Partly, I'm intrigued by the logistics of troupe management, so I've been using DSD to learn a bit about that -- but I doubt this was the goal of this question.
Improv-wise, I mainly want to get a bunch of practice at improvising songs. I'm hoping that, with time, the really simple stuff -- repeating melodies, verse structure, undemanding rhyme schemes -- becomes second-nature, and I can focus on getting beyond that, say by expanding the genres of music I'm comfortable with, or creating a wider variety of song 'functions' ("I am" versue "I want" versus thematic).
For the troupe, I currently have no particular aims beyond having a regularly-gigging improv-musical troupe that's putting on entertaining shows.6. What format(s) do you particularly love?
I tend to favor longform, only because longform seems to give me more chances to go somewhere dramatic and emotionally honest. Sure, I'll fight like hell to turn Party Quirks into a real scene, but it's usually an uphill battle.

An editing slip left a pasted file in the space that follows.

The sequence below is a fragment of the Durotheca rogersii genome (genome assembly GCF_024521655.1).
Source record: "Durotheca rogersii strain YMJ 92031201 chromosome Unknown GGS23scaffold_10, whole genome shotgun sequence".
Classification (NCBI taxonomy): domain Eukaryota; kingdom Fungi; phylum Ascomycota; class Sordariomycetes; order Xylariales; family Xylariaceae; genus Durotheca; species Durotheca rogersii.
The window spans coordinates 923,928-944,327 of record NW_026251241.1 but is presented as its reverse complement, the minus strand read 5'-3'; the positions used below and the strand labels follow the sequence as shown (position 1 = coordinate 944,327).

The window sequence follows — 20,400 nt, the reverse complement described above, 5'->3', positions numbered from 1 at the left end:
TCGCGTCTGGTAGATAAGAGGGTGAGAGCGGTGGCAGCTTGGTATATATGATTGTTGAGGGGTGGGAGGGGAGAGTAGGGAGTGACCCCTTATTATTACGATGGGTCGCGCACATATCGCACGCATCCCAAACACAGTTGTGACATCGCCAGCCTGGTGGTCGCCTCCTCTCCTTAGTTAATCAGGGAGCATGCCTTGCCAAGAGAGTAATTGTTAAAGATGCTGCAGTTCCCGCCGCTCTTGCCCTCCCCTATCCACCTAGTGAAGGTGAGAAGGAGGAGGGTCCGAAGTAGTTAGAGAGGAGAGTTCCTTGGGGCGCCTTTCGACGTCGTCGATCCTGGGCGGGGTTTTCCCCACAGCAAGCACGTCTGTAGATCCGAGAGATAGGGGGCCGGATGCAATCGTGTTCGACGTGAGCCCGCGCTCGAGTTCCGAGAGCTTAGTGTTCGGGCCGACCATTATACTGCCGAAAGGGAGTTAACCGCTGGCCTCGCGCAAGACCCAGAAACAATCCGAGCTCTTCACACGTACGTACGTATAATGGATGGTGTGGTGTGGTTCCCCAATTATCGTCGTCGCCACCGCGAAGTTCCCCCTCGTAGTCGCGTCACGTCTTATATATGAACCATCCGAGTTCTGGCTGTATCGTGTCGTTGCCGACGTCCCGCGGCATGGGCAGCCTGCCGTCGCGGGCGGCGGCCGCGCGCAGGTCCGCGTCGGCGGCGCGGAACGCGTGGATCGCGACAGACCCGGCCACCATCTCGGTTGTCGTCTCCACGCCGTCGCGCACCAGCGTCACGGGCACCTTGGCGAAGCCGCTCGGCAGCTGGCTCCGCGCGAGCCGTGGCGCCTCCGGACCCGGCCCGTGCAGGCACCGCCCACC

I also love it when I feel like a format pushes improv into new/different places -- again, I'll cite One More Night
as a favorite example of that.
Among short-form games, I really dig 'Scene Without' (pick three common tropes from a genre -- now do a scene in that genre *without* any of those tropes), 'Pan Left/Pan Right' (I love the time-skips involved), and line games (because puns are awesome).7. What do you think you are best at, at this point in your “improv journey”?
Generally with improv, I think I've been good at bringing a "grounded", realistic sort of energy to my characters. I'm proud of, say, bringing a really good "slow lie" to a Micetro
, or fighting for the emotional truth of an "actor's nightmare" scene with Emily, or doing a heartfelt introduction for the premiere of One More Night
. This ain't a unique talent, and lord knows I have plenty of flaws, but I think those were the times when I added something useful and lovely to the shows I was in.
Music-wise, I'd *guess* I'm best at song structure: making sure that verse two sounds like verse one, that the chorus sounds simple and catchy, that the bridge sounds different but still belongs. On a good day, I come up with songs that sound like songs.8. What is your favorite Broadway musical?Sunday in the Park with George
, no contest. I still have no idea why.
contemplative · Music: